Best regards, as ever
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Post by AFJ Garner » Tue Jan 25, 2011 11:42 am

Yes, Pascal's Wager has long amused and engaged me and regardless of the existence or otherwise of Yahweh, Brahman or the Spaghetti God the moral and ethical code of the New Testament is a fine guideline for life.

In terms of "belief" however I side with Bertrand Russell and his Cosmic Teapot (with which I have no doubt you will also be familiar):

Russell wrote:
If I were to suggest that between the Earth and Mars there is a china teapot revolving about the sun in an elliptical orbit, nobody would be able to disprove my assertion provided I were careful to add that the teapot is too small to be revealed even by our most powerful telescopes. But if I were to go on to say that, since my assertion cannot be disproved, it is an intolerable presumption on the part of human reason to doubt it, I should rightly be thought to be talking nonsense. If, however, the existence of such a teapot were affirmed in ancient books, taught as the sacred truth every Sunday, and instilled into the minds of children at school, hesitation to believe in its existence would become a mark of eccentricity and entitle the doubter to the attentions of the psychiatrist in an enlightened age or of the Inquisitor in an earlier time.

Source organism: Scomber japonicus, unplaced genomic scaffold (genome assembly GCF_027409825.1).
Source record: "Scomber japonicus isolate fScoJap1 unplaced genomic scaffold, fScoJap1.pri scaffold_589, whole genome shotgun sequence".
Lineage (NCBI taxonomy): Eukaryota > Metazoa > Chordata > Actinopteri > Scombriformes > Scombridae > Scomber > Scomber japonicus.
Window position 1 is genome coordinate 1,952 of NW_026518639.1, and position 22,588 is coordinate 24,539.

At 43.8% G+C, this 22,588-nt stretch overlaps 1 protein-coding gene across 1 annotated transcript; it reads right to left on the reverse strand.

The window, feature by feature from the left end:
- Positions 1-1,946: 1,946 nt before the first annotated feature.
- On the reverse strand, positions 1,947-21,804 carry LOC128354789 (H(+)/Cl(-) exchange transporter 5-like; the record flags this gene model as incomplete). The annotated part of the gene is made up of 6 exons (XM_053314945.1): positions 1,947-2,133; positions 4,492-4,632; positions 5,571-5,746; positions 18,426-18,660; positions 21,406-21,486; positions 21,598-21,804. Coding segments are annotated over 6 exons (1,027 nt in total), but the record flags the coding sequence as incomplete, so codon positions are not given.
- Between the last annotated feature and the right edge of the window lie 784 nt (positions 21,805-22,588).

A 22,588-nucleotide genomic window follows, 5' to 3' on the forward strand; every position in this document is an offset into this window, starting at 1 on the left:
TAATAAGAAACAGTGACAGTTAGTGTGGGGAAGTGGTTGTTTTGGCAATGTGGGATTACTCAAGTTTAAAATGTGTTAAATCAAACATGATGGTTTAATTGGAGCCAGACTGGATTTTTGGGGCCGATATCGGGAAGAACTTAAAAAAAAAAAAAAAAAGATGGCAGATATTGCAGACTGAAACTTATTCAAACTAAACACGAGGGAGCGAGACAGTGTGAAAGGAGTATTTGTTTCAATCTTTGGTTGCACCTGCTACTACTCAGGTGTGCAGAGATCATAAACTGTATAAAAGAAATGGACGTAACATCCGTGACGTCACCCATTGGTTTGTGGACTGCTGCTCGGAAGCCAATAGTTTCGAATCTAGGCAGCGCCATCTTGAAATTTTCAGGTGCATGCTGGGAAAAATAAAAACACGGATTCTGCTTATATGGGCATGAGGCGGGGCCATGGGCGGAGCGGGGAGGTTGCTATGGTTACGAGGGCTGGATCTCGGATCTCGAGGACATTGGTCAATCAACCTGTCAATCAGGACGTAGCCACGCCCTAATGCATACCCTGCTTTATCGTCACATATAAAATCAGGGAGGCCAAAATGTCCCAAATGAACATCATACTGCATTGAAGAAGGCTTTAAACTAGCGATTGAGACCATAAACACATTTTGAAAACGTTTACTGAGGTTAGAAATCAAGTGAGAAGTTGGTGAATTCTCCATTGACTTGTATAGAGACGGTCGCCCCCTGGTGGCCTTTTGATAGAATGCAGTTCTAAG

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Post by kianti » Tue Jan 25, 2011 12:50 pm

AFJ Garner wrote:.. Cosmic Teapot (with which I have no doubt you will also be familiar)
I wasn't familiar with the Cosmic Teapot and I appreciate indeed the analogy:it makes me think to the Black Swan.
Just let me close with
Do not confuse the pointing finger with the moon
It is only a finger, not the moon. Only a map, not the territory. This approach if adopted by other religions, can cut at the root of fundamentalism and eliminate acrimony between religions.

Best regards, as ever